Hamish’s doctoral thesis explored how games can be used to work alongside those living in slums to empower them to contribute to slum upgrading processes.
Hamish Beattie’s doctoral thesis explored how games can be used to work alongside those living in slums to empower them to contribute to slum upgrading processes.
Hamish, who completed Bachelor’s and Master’s degrees at Victoria University of Wellington before continuing on to his PhD, has pursued his interest in the democratisation of architecture by engaging communities in urban design processes.
“My research has focused on marginalised informal settlement communities in Delhi and Mumbai,” says Hamish.
“I’ve been looking at how these communities can engage with participatory urban design processes through a consideration of past, present, and future community experiences, reconciliation of dissimilar assumptions, generation of social capital building, and design responses to pressing community problems to prime participants for further long-term design engagement processes.
“I looked into new digital media techniques, such as the development of bespoke architectural serious games, and how they can contribute practically to relieving some of the built environment’s most acute problems.”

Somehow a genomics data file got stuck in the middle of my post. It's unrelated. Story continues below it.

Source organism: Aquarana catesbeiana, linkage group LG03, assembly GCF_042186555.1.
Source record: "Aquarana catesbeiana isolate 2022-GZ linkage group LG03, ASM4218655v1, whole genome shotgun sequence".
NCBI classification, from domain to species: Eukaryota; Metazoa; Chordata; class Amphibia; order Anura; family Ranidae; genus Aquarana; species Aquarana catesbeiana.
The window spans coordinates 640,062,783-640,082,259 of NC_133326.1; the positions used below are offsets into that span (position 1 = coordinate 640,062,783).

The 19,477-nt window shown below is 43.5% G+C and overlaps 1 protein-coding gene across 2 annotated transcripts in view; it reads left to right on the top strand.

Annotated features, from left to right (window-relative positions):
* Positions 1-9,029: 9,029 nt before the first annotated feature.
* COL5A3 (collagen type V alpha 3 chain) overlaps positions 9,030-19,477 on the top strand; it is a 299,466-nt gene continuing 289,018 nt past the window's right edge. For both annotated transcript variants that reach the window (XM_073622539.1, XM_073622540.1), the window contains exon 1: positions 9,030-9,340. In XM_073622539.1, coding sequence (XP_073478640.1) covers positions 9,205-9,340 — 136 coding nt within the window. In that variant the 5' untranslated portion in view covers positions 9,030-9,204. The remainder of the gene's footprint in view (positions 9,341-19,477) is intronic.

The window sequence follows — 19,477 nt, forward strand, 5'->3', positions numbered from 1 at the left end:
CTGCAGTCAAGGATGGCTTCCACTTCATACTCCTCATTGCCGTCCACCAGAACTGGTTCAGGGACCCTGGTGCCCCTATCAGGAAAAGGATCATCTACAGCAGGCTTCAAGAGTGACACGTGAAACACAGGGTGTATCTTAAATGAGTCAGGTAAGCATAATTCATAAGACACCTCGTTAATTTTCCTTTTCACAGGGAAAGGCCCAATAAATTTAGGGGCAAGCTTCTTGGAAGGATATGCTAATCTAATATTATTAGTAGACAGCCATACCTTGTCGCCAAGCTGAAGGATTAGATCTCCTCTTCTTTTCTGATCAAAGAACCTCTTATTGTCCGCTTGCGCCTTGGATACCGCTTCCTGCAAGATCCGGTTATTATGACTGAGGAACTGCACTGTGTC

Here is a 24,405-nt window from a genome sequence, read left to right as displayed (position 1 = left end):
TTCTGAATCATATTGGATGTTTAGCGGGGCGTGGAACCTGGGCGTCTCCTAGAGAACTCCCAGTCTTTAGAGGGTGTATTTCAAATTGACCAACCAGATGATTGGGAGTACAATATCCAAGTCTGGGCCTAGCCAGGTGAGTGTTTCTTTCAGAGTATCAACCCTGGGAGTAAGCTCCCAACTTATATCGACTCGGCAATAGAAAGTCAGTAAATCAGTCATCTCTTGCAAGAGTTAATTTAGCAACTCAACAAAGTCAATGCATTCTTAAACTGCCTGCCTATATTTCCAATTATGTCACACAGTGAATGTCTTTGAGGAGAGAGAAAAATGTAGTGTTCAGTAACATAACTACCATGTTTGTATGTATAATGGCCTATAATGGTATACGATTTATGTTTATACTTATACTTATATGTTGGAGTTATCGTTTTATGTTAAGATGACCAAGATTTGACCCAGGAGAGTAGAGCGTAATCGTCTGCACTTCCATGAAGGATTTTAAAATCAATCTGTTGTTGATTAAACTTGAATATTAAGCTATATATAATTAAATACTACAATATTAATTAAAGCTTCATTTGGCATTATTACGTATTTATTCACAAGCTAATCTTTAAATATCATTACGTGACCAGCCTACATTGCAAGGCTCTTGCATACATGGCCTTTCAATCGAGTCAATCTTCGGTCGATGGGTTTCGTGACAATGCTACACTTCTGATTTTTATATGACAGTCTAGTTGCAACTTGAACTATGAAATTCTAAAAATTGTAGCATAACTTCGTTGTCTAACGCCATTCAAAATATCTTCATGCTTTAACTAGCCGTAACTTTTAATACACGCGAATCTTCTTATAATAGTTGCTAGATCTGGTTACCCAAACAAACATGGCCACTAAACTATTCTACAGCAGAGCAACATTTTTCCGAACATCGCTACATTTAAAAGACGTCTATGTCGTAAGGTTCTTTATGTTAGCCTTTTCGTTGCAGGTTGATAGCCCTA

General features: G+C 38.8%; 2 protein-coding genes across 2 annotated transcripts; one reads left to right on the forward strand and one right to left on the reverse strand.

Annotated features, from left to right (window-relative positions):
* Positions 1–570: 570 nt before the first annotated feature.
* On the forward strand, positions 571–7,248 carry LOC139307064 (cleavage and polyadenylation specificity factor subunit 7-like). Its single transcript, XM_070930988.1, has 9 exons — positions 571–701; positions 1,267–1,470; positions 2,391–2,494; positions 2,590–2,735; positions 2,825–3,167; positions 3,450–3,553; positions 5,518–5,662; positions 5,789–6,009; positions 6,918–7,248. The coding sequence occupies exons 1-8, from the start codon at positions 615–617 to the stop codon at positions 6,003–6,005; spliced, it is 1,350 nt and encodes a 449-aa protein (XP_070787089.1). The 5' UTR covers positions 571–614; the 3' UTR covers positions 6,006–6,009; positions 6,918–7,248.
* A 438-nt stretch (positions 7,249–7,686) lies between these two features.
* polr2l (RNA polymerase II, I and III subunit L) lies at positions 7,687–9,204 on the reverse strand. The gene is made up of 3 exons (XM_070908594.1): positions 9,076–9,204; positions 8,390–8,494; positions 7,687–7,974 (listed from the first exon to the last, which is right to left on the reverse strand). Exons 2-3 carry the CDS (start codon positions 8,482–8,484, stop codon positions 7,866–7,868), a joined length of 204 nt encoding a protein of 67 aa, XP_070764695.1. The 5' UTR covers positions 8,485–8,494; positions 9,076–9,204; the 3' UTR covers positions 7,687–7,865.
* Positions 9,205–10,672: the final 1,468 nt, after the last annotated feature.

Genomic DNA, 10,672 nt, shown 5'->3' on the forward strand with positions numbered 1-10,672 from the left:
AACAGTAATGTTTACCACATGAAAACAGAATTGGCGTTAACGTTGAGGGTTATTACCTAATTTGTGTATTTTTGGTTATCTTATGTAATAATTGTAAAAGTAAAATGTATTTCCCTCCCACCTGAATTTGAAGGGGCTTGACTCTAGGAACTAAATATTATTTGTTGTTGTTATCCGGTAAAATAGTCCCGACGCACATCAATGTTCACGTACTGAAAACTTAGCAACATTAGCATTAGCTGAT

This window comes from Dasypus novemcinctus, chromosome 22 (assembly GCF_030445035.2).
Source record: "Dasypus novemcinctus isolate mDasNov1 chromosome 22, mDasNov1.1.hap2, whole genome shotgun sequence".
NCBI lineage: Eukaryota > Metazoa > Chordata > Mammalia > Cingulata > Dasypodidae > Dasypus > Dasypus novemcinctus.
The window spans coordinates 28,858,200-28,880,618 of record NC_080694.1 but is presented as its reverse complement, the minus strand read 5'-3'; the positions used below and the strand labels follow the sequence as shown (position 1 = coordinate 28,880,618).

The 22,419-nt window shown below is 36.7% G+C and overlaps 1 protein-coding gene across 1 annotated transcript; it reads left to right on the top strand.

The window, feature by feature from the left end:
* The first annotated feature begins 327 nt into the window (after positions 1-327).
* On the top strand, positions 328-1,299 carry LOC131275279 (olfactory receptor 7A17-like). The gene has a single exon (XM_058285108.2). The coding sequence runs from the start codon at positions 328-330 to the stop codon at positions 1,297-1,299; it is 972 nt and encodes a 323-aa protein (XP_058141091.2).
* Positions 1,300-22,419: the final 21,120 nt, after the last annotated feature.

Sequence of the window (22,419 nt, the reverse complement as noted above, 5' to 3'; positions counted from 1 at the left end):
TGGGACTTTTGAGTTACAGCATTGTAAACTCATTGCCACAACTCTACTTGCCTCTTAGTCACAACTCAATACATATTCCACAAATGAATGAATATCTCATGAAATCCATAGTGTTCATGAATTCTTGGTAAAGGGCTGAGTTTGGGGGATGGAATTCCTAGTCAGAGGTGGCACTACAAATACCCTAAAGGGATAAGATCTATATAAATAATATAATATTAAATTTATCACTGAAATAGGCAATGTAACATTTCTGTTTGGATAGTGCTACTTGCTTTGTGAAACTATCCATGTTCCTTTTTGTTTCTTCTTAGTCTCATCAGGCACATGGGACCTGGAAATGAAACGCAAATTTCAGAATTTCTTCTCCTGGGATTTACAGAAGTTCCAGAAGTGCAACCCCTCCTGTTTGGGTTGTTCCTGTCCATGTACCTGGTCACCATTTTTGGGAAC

Hamish carried out an experimental research programme consisting of digital tool design and community participatory design workshops.
He worked alongside the Bhalswa, Shanti Nagar, and Ghazipur communities, with the Chintan Environmental Research and Action Group, a non-governmental organisation working for environmental justice with slum communities in New Delhi, and Apnalaya, a non-profit organisation working with the most marginalised slums in Mumbai.
Hamish’s research has been supervised by Professor Daniel Brown from the University’s Wellington School of Architecture and Dr Sara Kindon from the School of Geography, Environment and Earth Sciences.
“I’ve enjoyed having supervisors who are specialists in two different research areas. This has helped shape my unique research direction.”